Do not let the name of this ancient, and renowned piece of charcuterie put you off. It is a pudding made of blood. More precisely, it is a sausage made of blood, beef fat and oatmeal. To be exact, it is a sausage made of blood that is forced into a casing made from “guts.”
If the thought of eating a sausage made of blood turns you queasy, consider what goes into your regular hotlinks, bangers, and bratwurst and hotdogs. Meat, you say.
Well, “meat” is a flexible word. While it does not include fat, skin, connective tissue, lips, ears, asses, udders, and the like, it does stretch to include organs, brains, tongues, cheeks, tails, trotters etc. Non “meat” additives such as rusk (a dried bread), water, sugar, dextrose, monosodium glutamate, herbs, spices and cochineal all bulk up the sausage and help it look pink, stay fresh, retain moisture, brown nicely and taste good. The casing is either made from lamb intestines or cellulose wrapper. But the better part of your average supermarket sausage is made out of something called “MRM,” or mechanically recovered meat. Wha? you say.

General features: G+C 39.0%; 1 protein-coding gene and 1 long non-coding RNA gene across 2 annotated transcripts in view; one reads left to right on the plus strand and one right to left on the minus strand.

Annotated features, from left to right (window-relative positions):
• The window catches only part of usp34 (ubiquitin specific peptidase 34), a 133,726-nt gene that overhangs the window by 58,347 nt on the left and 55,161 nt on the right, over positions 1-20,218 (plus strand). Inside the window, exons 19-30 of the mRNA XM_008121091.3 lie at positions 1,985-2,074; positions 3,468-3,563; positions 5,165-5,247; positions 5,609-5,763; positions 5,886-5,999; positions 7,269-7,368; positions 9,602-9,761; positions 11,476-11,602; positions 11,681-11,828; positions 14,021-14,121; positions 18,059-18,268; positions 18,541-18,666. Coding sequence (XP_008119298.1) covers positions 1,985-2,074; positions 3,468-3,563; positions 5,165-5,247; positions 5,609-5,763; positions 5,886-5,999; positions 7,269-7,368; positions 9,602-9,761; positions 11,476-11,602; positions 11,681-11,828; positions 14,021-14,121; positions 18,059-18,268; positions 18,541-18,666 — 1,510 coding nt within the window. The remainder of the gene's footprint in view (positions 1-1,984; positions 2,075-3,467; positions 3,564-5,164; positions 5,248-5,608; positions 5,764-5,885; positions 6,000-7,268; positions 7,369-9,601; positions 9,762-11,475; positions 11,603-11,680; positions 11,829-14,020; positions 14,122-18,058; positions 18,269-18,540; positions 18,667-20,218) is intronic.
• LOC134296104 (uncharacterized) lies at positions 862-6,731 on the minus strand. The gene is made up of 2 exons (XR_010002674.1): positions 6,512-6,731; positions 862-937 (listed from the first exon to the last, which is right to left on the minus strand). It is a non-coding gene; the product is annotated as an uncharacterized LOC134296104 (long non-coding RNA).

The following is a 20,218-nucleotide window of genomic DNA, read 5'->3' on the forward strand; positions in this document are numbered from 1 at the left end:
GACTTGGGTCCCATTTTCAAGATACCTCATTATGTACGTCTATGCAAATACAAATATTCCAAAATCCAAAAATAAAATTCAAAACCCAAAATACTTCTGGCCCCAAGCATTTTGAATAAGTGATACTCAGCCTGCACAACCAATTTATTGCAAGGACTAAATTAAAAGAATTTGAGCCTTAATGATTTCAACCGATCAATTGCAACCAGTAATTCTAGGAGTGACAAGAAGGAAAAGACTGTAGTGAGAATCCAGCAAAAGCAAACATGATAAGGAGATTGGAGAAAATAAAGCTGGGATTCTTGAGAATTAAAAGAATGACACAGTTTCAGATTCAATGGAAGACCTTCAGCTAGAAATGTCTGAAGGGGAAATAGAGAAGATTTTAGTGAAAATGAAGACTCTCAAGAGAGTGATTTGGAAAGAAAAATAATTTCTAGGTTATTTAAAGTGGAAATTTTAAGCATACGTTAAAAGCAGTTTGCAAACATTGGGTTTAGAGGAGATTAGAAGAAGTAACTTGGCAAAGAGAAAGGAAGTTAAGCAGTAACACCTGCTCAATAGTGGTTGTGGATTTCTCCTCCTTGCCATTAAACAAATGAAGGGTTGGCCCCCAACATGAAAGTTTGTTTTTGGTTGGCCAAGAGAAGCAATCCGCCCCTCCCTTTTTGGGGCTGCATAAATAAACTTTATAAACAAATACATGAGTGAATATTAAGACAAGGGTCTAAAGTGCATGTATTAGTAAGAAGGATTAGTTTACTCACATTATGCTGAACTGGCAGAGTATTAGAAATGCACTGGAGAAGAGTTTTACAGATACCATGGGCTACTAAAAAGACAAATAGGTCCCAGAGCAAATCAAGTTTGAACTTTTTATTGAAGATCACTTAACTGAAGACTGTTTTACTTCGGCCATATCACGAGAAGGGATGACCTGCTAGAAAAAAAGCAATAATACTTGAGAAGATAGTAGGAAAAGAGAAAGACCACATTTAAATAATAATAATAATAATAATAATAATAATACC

MRM is a pulp produced in abattoirs using high-powered water jets to strip a carcass of every last remaining shred of flesh after the butchering for recognizable cuts has been done.
If this puts you off, then you might also want to avoid chicken nuggets. We’ll save that for another time.
Blood pudding is also known as boudin noir, black pudding, because the congealed mixture is very dark. Big slices are fried and served traditionally with one of the glories of European cooking, the “Full English.” This is a breakfast consisting of fried eggs, fried tomatoes, fried mushrooms, bacon, sausage, black pudding, fried bread, and sometimes, baked beans. The trick is to use only one pan, and to start with the greasiest item first, so that its rendered fat can be used to fry all the remaining ingredients, ending with the eggs.